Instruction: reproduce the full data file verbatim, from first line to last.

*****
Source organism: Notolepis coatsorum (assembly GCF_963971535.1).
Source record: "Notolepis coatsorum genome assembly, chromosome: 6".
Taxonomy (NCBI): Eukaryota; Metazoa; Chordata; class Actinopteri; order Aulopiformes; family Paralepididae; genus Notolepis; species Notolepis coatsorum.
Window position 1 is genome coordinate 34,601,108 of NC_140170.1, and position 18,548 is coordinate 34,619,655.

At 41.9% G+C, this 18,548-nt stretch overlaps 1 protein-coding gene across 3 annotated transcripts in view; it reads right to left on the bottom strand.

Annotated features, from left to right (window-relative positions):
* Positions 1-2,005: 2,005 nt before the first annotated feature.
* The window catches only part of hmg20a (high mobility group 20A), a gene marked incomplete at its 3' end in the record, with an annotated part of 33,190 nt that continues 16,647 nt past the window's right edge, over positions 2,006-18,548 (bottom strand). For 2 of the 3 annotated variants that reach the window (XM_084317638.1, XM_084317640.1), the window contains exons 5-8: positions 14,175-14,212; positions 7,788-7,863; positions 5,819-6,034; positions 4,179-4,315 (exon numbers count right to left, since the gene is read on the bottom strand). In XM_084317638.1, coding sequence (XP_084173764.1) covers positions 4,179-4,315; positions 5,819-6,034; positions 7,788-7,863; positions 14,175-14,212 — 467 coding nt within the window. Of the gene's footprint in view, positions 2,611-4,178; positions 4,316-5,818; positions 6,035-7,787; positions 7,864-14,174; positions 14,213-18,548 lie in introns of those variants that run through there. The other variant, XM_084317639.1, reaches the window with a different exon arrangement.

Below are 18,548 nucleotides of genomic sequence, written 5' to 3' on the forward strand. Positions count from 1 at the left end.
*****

Source organism: Notolepis coatsorum (assembly GCF_963971535.1).
Source record: "Notolepis coatsorum genome assembly, chromosome: 6".
Taxonomy (NCBI): Eukaryota; Metazoa; Chordata; class Actinopteri; order Aulopiformes; family Paralepididae; genus Notolepis; species Notolepis coatsorum.
Window position 1 is genome coordinate 34,601,108 of NC_140170.1, and position 18,548 is coordinate 34,619,655.

At 41.9% G+C, this 18,548-nt stretch overlaps 1 protein-coding gene across 3 annotated transcripts in view; it reads right to left on the bottom strand.

Annotated features, from left to right (window-relative positions):
* Positions 1-2,005: 2,005 nt before the first annotated feature.
* The window catches only part of hmg20a (high mobility group 20A), a gene marked incomplete at its 3' end in the record, with an annotated part of 33,190 nt that continues 16,647 nt past the window's right edge, over positions 2,006-18,548 (bottom strand). For 2 of the 3 annotated variants that reach the window (XM_084317638.1, XM_084317640.1), the window contains exons 5-8: positions 14,175-14,212; positions 7,788-7,863; positions 5,819-6,034; positions 4,179-4,315 (exon numbers count right to left, since the gene is read on the bottom strand). In XM_084317638.1, coding sequence (XP_084173764.1) covers positions 4,179-4,315; positions 5,819-6,034; positions 7,788-7,863; positions 14,175-14,212 — 467 coding nt within the window. Of the gene's footprint in view, positions 2,611-4,178; positions 4,316-5,818; positions 6,035-7,787; positions 7,864-14,174; positions 14,213-18,548 lie in introns of those variants that run through there. The other variant, XM_084317639.1, reaches the window with a different exon arrangement.

Below are 18,548 nucleotides of genomic sequence, written 5' to 3' on the forward strand. Positions count from 1 at the left end.